Georgia Republican Congressional hopeful Jody Hice said on his radio show on Thursday that Supreme Court Justice Antonin Scalia was correct in remarks he made recently regarding faith in U.S. society.
In a speech at Colorado Christian University, Scalia said that not only is government endorsement of religion constitutional, but that it is in the country's best interests to adhere to Biblical law.
“I think the main fight is to dissuade Americans from what the secularists are trying to persuade them to be true: that the separation of church and state means that the government cannot favor religion over non-religion,” Scalia said to the heavily Christian audience.
Americans, said Scalia "honor God" in our Pledge of Allegiance and at many of our public ceremonies.
“There’s nothing wrong with that,” the Reagan-appointed justice said. “It is in the best of American traditions, and don’t let anybody tell you otherwise. I think we have to fight that tendency of the secularists to impose it on all of us through the Constitution.”
Hice wholeheartedly endorsed Scalia's remarks, in spite of the fact that the words "under God" were not added to the U.S. Pledge of Allegiance until it was more than 60 years old and in spite of the Constitution's First Amendment's Establishment Clause, which explicitly forbids the U.S. government from endorsing any religion.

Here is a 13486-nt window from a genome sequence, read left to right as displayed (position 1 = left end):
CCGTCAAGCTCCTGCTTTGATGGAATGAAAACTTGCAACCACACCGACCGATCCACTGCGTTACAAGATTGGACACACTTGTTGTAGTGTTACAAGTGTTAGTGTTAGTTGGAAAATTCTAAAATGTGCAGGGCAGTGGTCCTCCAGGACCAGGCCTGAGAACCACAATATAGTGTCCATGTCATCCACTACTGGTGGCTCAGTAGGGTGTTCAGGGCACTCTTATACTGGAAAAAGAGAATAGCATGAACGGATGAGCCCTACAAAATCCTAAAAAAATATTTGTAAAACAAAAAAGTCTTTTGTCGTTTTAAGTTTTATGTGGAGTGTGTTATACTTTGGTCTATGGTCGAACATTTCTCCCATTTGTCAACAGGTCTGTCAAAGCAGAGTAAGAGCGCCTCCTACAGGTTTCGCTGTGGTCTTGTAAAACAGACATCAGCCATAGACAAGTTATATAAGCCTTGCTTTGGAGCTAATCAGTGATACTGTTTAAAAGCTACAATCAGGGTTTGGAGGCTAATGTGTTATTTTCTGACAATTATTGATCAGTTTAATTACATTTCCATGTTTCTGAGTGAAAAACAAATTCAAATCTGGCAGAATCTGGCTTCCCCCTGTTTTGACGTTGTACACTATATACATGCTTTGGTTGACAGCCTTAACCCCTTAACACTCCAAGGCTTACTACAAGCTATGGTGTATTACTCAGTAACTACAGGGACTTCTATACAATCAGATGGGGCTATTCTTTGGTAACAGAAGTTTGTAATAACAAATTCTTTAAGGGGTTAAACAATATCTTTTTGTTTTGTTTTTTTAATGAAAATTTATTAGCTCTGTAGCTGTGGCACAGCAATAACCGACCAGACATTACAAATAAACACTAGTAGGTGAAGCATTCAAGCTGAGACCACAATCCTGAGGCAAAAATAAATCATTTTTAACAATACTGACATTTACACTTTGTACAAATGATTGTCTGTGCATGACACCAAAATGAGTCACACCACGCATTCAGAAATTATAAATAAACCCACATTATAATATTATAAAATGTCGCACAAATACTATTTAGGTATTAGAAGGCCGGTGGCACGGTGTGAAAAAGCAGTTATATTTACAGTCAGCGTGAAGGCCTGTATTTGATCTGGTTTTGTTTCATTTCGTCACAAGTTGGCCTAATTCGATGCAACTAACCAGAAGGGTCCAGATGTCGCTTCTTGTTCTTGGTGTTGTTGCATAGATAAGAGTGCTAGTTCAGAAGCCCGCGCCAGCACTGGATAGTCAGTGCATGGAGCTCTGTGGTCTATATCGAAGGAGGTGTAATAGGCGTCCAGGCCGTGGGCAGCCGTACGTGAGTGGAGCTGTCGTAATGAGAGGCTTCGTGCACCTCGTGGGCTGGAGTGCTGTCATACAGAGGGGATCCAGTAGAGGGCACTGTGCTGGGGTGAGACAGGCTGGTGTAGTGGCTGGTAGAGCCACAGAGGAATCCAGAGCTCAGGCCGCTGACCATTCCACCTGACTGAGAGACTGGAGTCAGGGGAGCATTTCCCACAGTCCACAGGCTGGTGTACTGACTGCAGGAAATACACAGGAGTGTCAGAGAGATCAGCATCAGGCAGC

"To be in the midst of a fight against secularists who are trying to impose on all of us that it is unconstitutional to acknowledge God and to honor God," said Hice, "the secularists want to tell us that that's unconstitutional. And Scalia is arguing that not only is that, in fact, constitutional, but it is in the best interests of who we are."
"One of the biggest dangers that we are facing today," Hice continued, "is judges who think that the Constitution is some sort of living document that changes with the times."
This is a problem, Hice said, because for Americans to view the Constitution through "the lens of secularism" is not what God intended.
"Folks, that is problematic, that is an enormous danger," said Hice.
"When it comes to the idea of religious liberty," he said, "it is not constitutional for the state, if you will, just to be neutral towards religion."
Religion, Hice said, is "an entrenched part of who we are" as Americans "and a necessary part of who we are." God-fearing governments, he said, produce "a moral people who are self-governing of their own lives and thus don't need the big arm of intrusive government all over us. Because we are self-governing people."
"You remove God and you remove religion," he said, "and you remove the state from encouraging religious belief and you get more secularism, you get more problems, you get more crime, you get all, whatever, fill in the blank out there."
"End result," Hice said, "you get bigger government."
"Government has a responsibility to encourage religious belief," he concluded, "because that is is the foundation, as I said earlier, of how limited government can exist."
Audio of Hice's remarks is embedded below via YouTube: